The next questions are designed to focus the teacher on planning with the needed student behaviors in mind. This helps the new teacher visualize “what students are doing” during the lesson. Often new teachers visualize what “they are doing” as they plan, so while delivering the lesson, it goes as planned. Only by planning with a view of desired student behaviors in mind can the teacher assess during the lesson if her actions are gaining the desired results.

The last group of questions is used to communicate with the beginning teacher the realization that teaching is a continuous experiment…. measuring the impact of teaching decisions and adjusting during and after the lesson.

As beginning teachers take part in coaching, they are learning the questions they can use to guide their own planning/deciding practices.

feb 15 book

I did recommend a book for working with new teachers, Classroom Teachers’ Survival Guide by Ron Partin.  Look up topics of interest and get some ideas to explore for experimentation and problem solving.

 

 

 

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3 Responses to “ Coaching the Beginning Teacher ”

  1. Michael Chirichello Says:

    An important consideration often overlooked in hiring teachers is dispositions, those values and beliefs that we exhibit by our behaviors. Teachers can enhance their teaching skills and knowledge but dispositions- what we value and believe- are here to stay. This week I presented a session at the AASA in Nashville on the topic and its implications for the hiring of our staffs- not only teachers but everyone in our district. At the conclusion of the session, a participant reflected- we hire teachers for their skills but most get terminated for their dispositions. If you would like to learn more about dispositions, you are invited to view this site- http://coehs.nku.edu/content/coehs/centers/educatordispositions.html. Think about the teachers that you admire most and words like caring, inspiration, relationship come to mind. Boone County Kentucky, the district that my co-presenters work in, have advanced dispositions in their district beginning at the point of appointment. The April issue of the AMLE professional magazine will have an article on the topic authored by Mark Wasicsko and myself. Take a look.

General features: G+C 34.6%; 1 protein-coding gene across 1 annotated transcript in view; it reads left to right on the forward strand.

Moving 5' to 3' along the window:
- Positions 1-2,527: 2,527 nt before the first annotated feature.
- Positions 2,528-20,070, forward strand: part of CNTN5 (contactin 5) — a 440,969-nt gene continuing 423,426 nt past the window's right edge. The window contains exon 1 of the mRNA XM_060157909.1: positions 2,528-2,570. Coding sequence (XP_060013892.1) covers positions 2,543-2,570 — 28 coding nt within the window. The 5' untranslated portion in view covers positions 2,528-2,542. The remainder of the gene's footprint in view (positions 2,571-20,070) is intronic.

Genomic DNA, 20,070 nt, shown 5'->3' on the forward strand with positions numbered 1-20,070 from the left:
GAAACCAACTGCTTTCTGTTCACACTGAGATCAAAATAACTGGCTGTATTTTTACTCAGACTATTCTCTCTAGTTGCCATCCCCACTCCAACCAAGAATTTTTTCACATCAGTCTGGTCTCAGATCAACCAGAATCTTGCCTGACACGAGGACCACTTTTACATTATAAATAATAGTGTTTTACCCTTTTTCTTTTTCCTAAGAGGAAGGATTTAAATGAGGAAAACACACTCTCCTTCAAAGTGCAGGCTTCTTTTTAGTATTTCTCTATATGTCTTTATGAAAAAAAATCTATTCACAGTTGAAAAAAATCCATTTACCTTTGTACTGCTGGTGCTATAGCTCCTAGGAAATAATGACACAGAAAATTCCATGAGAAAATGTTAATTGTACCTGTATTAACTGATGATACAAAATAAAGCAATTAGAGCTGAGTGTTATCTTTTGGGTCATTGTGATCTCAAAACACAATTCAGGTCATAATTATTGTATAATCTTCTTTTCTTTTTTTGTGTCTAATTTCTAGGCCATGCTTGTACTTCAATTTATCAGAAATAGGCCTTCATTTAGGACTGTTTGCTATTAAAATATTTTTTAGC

2. Steve Says:

    Thanks Michael…… you are right on with understanding dispositions. Same is true for administrators… seldom dismissed over skills.

  3. dianne shaver Says:

    What an inspirational video…and “right on the money” for becoming a great teacher. I am an instructional coach with 33 year teaching experience. I have always wanted to be a teacher and have never NOT wanted to go to “work” in education. Investing in the soul of a young person…what a gift.

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Steve Barkley

For the past 30 years, Steve has served as a consultant to school districts, teacher organizations, state departments of education, and colleges and universities nationally and internationally, facilitating the changes necessary for them to reach students and successfully prepare them for the 21st century. Read more…